When it comes to choosing a system of syllables to sing for teaching ear training and sight singing, there seems to be a consensus that moveable do, sometimes called functional solfege, is needed for teaching chord and tone functions. To be sure, moving do to wherever the tonic is does help a singer remember where the tonic and other functions are. With practice, students can sing the tonic on do from any pitch at any point in a melody, and the function of chordal patterns can easily be identified by the combinations of moveable do syllables present; for example, any combination of do, mi, and so is a tonic patterns, and any combination of ti, re, fa, and/or so is a dominant pattern. The advantages of moveable do are in force as long as the work begin done is aural; but as soon as music reading is introduced, those advantages all but disappear and are replaced with illogic and difficulty.
Trying to learn to read music with moveable do is confusing, because pitches in identical places on the staff can be known by any one of seven names, twelve if chromatic syllables are used. While the advantages of avoiding this kind of situation are valued for rhythm syllables, they seem to be ignored for tonal syllables. Gordon opposes the Kodaly rhythm syllables, because macro beats are sometimes called ta, sometimes ti, and sometimes ter, yet he does not see a problem with having, for example, a C being sometimes called Do, sometimes Mi, sometimes So, and so forth. This difficulty, like the one with rhythm syllables, is avoidable.
Emile Jaques-Dalcroze was a professor of solfege and harmony at the Geneva Conservatory. Today, he is known for his method of teaching music known as eurhythmics, but solfege training using fixed do was an equally important part of his pedagogy. What interests us about his approach is that he used fixed do solfege to teach pitch and chord functions, something that many today don’t realize is even possible.
Dalcroze began with teaching students to hear the difference between a whole step and a half step. He believed that “every good musical method must be based on the “hearing” of sounds as much as on their performance.” From recognizing whole steps and half steps, he then went on to studying his unique form of scales. All scales were sung in fixed do solfege, from do to do (c to c). By adding the needed sharps or flats, Dalcroze would teach his students all of the scales, but always starting on do, singing up to the next do, and then finishing on the tonic. For example, a B-flat scale would be C, D, E-flat, F, G, A, B-flat, C, B-flat. The student would learn what scale was being sung by the placement of whole steps and half steps, and by audiating the tonic. The beginning note would have different functions, depending on the scale. In the case of the B-flat scale, the beginning tone is the supertonic, and the first half step comes after the second tone. If A-flat and D-flat were added, the beginning tone would be the mediant, and the first half step would come after the first tone. To help the student contextualize the tones in the major tonality, the teacher harmonizes the scale on the piano as the students sing until such assistance is no longer needed and the students can audiate the harmonization on their own. Using the piano to teach the harmonization also avoids students from audiating, for example, the B-flat scale as Aeolian. Only major scales are used at first. Once these are securely learned, it is a small matter to audiate the tonic of minor scales in a similar way.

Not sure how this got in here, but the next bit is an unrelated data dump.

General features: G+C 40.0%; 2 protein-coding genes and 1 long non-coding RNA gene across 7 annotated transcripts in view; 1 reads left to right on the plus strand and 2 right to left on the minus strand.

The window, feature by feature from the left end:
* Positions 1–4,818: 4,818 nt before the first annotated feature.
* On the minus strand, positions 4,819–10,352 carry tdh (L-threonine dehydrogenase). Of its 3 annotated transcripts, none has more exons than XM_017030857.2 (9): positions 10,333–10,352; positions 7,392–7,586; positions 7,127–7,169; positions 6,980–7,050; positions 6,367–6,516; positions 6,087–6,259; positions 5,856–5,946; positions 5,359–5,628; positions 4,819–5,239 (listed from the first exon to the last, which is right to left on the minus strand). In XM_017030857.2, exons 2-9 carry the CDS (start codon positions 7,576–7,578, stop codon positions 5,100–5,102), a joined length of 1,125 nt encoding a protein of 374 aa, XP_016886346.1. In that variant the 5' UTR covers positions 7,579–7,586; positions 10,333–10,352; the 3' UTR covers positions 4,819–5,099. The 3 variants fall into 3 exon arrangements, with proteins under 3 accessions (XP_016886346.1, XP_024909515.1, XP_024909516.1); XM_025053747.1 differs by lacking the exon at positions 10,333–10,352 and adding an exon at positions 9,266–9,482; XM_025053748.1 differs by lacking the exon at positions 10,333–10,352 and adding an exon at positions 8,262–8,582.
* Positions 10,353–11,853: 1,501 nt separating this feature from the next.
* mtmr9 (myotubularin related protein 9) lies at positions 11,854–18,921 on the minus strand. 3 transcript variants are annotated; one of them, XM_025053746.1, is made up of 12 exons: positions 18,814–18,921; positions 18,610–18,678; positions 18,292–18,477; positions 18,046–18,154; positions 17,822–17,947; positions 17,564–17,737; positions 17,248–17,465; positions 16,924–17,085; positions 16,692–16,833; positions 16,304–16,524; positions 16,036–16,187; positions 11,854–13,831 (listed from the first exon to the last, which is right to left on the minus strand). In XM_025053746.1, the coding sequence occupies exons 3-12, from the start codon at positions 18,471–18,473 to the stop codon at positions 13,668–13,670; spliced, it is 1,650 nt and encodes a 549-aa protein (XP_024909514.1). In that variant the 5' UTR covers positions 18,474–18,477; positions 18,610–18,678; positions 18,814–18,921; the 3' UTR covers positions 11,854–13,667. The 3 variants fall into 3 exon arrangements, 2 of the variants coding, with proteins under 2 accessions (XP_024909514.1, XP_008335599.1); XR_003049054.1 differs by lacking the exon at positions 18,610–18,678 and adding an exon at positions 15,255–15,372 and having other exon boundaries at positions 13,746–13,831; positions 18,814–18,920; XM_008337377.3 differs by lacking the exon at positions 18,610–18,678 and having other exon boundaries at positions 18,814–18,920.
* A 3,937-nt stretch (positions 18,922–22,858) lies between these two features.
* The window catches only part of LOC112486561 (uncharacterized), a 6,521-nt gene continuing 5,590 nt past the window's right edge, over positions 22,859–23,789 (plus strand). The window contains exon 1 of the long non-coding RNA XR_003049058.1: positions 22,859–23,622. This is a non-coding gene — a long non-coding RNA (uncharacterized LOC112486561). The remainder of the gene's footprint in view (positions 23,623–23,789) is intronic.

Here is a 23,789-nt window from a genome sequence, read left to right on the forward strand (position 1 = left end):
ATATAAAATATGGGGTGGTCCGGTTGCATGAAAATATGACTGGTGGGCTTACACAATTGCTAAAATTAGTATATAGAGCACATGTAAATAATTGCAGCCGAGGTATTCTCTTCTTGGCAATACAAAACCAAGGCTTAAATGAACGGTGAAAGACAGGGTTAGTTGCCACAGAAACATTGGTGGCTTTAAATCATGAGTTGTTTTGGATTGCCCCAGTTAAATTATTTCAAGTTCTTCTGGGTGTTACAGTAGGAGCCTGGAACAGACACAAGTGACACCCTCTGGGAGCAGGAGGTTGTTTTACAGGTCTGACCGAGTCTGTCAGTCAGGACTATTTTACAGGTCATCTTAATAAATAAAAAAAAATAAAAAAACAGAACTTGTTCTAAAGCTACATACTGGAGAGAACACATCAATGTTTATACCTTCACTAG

You may wish to try this method out for yourself. Here are the scales written out. Remember to use fixed do for each scale. It is no longer common practice to use chromatic syllables, so us the same syllable for natural, flat or sharp on each pitch class.
From Exercices Pratiques d’Intonation by Emile Jaques-Dalcroze, 1894